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The Nevada Supreme Court has ruled in:

LAND BARON INVESTMENTS, INC. vs. BONNIE SPRINGS 131 Nev., Advance Opinion 69

The holding confirms a 1993 case, Mackintosh v. Jack Matthews & Co., 109 Nev. 628, 633, 855 P.2d 549, 552 (1993). -“Nondisclosure arises where a seller is aware of materially adverse facts that “could not be discovered by the buyer” after diligent inquiry” – IN OTHER WORDS, if buyer is able to discover a material fact on its own, a seller does not have a duty to disclose it. In this case specifically the allegation was that a seller was a aware of a defect, that the buyer discovered during escrow.  The Court’s take on this was “..even if the Seller had known about these facts and not disclosed them, there would still be no viable nondisclosure claim because the facts were discoverable and the Buyer had an equal opportunity to discover those facts before closing.”

IMAG1702NRS 40 Does Not Limit Lenders’ Right to Sue Homeowners Even When the Note was Discounted on the Secondary Market.

In 2011 the Nevada Legislature passed A.B. 273.  One of the hot topics was how much a lender could sue a borrower for; if that lender purchased the note from a previous lender at a discounted price.  The discussion of the day (back in the summer of ’11) was that the current lender (who bought the note from a prior lender), pursuing the borrower was capped at the amount the suing bank paid to take over the loan. This seemed to be a protection for borrowers. There were numerous cases in the Nevada District System (Trial Level) that ruled in this way, in favor of the borrower, enforcing a cap. Basically the borrower was held to only be liable for what the current lender paid to buy the discounted note, which could be pennies on the dollar.

On December 24, 2014 the Nevada Supreme Court ruled that the language, ‘limited to the amount of the consideration paid by the bank,’ does not speak to the amount a bank or investor pays to buy the note, removing the cap. So, if bank 1 lends $400,000 and sells the note for pennies, say for $10,000 to bank 2, bank 2 can recoup the entire value of money lent or $400,000.  Many District Court cases were ruling that the deficiency was capped at the amount bank 2 paid to take over the loan.  No more.

The Supreme Court of Nevada stated:

“We therefore hold that NRS 40.451 does not in and of itself set an assignor-assignee, consideration-based limit on FFB’s recovery against respondents.”  First Fin. Bank v. Lane  339 P.3d 1289, 1294 (Nev.,2014)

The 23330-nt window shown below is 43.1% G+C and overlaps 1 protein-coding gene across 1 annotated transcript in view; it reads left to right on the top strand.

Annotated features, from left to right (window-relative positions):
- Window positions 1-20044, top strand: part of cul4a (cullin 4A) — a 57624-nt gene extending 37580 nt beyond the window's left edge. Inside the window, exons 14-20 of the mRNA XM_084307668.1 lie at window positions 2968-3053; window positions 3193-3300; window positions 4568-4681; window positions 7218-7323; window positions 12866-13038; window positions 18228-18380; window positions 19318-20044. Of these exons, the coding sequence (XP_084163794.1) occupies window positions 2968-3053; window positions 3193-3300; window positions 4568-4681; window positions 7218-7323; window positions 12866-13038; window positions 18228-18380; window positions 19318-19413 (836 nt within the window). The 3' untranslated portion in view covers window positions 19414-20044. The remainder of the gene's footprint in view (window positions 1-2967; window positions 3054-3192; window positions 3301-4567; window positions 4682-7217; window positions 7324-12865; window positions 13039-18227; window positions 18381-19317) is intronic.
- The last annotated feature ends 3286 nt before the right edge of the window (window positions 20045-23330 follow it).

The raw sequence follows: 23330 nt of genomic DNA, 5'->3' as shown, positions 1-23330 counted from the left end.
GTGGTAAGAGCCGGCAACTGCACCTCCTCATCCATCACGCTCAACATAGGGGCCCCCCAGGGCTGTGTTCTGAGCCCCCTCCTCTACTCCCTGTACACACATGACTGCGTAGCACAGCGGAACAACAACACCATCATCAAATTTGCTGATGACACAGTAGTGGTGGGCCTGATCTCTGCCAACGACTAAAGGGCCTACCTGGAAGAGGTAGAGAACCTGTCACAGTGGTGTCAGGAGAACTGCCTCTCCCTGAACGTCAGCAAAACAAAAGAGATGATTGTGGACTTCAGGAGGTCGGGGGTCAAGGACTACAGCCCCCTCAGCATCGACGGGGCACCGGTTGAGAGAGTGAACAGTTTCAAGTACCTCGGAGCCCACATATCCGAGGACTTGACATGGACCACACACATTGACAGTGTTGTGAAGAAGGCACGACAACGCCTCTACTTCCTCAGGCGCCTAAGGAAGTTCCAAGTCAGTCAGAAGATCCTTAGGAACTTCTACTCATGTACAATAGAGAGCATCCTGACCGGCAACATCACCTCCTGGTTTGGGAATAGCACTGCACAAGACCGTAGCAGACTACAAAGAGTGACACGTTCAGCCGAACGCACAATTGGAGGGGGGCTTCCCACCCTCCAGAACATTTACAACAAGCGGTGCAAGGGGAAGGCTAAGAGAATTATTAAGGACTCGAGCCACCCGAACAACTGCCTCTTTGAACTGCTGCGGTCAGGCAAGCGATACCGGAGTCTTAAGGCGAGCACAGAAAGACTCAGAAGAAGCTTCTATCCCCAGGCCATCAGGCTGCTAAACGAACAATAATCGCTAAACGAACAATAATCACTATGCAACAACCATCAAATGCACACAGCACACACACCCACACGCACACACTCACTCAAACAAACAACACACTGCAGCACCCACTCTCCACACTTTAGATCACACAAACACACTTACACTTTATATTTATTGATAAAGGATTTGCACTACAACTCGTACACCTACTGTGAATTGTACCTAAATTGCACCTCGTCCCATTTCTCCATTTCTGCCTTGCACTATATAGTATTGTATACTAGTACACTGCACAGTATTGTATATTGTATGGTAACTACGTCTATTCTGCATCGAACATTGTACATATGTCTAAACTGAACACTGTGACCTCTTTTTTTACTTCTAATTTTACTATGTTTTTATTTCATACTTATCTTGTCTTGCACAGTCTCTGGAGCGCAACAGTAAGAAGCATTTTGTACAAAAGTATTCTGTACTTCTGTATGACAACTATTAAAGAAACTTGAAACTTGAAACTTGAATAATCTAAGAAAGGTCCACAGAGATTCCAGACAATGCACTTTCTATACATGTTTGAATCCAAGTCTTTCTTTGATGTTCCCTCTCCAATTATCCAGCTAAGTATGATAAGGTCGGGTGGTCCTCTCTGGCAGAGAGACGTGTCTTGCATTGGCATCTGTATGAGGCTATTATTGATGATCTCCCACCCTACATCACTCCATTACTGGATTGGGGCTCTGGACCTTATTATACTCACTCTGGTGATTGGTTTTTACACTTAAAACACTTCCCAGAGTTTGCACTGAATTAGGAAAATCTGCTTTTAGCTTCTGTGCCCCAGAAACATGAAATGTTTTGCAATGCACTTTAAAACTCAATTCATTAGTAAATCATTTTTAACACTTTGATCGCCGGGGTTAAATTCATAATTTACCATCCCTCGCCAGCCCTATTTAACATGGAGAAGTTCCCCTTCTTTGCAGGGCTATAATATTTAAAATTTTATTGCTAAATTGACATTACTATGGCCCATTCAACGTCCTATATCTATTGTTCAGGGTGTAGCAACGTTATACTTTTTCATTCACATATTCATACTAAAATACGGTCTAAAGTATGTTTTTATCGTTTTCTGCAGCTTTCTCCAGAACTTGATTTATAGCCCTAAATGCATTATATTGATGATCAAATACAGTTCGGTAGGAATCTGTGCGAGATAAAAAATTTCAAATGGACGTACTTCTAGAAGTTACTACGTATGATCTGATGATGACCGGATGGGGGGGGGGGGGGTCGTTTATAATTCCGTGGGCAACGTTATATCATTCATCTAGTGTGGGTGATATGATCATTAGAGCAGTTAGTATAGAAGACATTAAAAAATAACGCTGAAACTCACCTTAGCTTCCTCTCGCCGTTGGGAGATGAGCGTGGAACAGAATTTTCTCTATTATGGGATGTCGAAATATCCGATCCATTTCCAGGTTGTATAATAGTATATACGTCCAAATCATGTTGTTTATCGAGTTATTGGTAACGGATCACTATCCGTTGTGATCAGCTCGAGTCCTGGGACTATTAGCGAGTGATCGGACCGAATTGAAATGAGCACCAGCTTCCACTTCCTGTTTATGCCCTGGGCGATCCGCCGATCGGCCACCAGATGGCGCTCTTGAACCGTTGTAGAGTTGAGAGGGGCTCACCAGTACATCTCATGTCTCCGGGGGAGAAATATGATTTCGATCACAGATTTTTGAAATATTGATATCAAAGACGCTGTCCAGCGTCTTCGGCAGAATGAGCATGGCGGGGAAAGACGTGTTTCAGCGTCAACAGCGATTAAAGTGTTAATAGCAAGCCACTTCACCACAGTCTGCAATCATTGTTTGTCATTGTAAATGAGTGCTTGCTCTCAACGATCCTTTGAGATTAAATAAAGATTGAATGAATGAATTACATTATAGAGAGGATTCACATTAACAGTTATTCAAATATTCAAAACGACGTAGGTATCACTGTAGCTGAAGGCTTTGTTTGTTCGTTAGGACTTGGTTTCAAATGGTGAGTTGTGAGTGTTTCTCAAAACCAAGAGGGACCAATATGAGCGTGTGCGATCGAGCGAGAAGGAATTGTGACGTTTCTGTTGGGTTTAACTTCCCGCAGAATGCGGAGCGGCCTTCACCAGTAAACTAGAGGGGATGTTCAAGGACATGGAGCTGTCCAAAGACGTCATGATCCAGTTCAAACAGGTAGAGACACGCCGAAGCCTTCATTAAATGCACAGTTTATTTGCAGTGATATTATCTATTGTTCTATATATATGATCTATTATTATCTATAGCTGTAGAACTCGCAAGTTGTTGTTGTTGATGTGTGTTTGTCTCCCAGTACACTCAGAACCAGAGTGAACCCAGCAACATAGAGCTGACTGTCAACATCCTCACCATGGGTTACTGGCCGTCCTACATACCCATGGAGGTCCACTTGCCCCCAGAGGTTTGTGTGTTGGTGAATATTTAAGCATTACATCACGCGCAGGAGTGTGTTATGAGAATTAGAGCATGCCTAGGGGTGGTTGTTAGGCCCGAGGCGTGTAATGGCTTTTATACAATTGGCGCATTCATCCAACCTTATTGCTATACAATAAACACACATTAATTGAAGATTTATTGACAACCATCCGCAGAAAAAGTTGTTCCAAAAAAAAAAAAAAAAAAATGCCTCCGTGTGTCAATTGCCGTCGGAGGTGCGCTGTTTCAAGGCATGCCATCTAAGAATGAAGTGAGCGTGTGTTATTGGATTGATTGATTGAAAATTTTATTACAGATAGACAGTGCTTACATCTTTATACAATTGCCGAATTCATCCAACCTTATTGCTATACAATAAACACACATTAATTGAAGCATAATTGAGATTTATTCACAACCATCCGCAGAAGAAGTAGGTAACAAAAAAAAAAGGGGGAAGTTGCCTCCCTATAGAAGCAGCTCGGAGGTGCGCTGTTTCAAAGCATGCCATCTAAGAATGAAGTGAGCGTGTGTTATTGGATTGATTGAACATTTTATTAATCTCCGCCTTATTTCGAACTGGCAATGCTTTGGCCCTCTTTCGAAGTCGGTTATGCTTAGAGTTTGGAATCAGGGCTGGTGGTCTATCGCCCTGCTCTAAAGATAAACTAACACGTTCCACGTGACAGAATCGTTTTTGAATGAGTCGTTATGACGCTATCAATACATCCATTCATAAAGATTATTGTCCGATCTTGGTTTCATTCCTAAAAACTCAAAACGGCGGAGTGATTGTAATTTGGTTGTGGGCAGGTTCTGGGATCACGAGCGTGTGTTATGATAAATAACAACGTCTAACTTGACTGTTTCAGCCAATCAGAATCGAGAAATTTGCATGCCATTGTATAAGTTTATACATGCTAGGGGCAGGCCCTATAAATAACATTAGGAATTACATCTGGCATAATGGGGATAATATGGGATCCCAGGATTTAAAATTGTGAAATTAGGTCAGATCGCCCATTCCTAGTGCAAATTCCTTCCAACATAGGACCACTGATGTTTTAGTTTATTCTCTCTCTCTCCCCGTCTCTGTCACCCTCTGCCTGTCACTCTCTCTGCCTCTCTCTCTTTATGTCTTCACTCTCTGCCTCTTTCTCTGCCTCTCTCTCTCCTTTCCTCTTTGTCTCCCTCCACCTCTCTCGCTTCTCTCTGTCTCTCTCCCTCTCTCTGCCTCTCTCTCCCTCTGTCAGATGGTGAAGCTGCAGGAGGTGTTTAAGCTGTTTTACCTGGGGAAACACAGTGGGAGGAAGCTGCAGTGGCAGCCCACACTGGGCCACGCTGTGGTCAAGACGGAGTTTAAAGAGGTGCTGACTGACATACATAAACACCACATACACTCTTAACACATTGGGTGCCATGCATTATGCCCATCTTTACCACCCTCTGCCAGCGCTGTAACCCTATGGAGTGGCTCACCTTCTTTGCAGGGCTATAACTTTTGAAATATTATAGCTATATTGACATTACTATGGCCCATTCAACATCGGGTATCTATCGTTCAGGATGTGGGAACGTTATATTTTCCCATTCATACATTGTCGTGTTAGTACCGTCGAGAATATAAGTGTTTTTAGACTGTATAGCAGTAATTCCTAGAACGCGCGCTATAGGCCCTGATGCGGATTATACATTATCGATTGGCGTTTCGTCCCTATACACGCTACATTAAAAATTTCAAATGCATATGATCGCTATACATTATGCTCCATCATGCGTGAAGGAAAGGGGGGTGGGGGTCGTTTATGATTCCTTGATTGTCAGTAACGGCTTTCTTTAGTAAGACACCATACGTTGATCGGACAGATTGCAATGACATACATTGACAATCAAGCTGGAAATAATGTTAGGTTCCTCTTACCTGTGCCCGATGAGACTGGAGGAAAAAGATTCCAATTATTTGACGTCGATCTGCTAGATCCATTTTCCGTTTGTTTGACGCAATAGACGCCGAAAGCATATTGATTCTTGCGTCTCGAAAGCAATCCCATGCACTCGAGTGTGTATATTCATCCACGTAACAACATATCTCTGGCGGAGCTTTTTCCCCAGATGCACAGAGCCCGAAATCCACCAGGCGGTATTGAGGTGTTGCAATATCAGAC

OTHER POSTS ON DEBT

Income Taxes & Foreclosure/Short Sales 2014 Update (12.17.2014)

Ten Facts about Mortgage Debt Forgiveness

IRS publication on how 1099 taxes are calculated, exempt, etc.

IRS explanation as to taxes resulting from Foreclosure and Debt Cancellation.

OTHER SHORT SALE POSTS

7 Tips for Short Sale

Addendum to Short Sale Listing 1.26.2010

Advance Fees Continued and the FTC 1.6.2011

Advance Fees – Short Sales – FTC II 5.4.2011

Charging for negotiating short sales/Negotiators 10.1.2010

Deficiency Judgments Nevada 4.27.2007

Foreclosure and the One Action Rule in Nevada 4.10.2007

HAMP the Federal Shortsale Program coming April 2010

Income Taxes & Foreclosures/Shortsales 12.21.2007

IRS PUBLICATIONS shortsales/foreclosures:

Ten Facts about Mortgage Debt Forgiveness

IRS publication on how 1099 taxes are calculated, exempt, etc.

IRS explanation as to taxes resulting from Foreclosure and Debt Cancellation.

Judicial Foreclosures (Short sales are looking more attractive..) 3.23.2012

Lender Short Sale Approval Addendum

Nevada Home Owner’s Bill of Rights (Foreclosure/Short Sale/Judicial Foreclosure)

Nevada Supreme Court Mandatory Mediation Program and How it Affects Shortsale

Nevada Short Sale Documents

Seller Being Released From Liability Language in Shortsale

Seller Liability After Short Sale 4.20.2007

Short Sale Advanced Fees

Short Sale Addendum to Purchase Agreement October 2010

Short Sales and Bankruptcy and Waiting Periods 10.5.2012

Short Sale – “Dual Tracking” and the Homeowner’s Bill of Rights in Nevada May 2013

Short Sale Junior Lien/Senior Liens Rights To Sue & Other Changes

Short Sale Wallet Size Answer Sheet

Questions? email me darren@dwelshlaw.com

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There are now Four (4) Elements to Constructive Eviction in Nevada for Commercial Leases.

First, the landlord must either act or fail to act. Yee v. Weiss, 110 Nev. 657, 660, 877 P.2d 510, 512 (1994).
Second, the landlord’s action or inaction must render “the whole or a substantial part of the premises unfit for occupancy for the purpose for which it was leased.” Id.
Third, the tenant must actually vacate the premises within a reasonable time. Schultz v. Provenzano, 69 Nev. 324, 328, 251 P.2d 294, 296 (1952).
Fourth, a commercial tenant alleging that it was constructively evicted must show, in addition to the three elements stated in Yee and Schultz, that it provided the landlord notice of and a reasonable opportunity to cure the defect. See, e.g., Home Rentals Corp., 602 N.E.2d at 863.

Supreme Court of Nevada.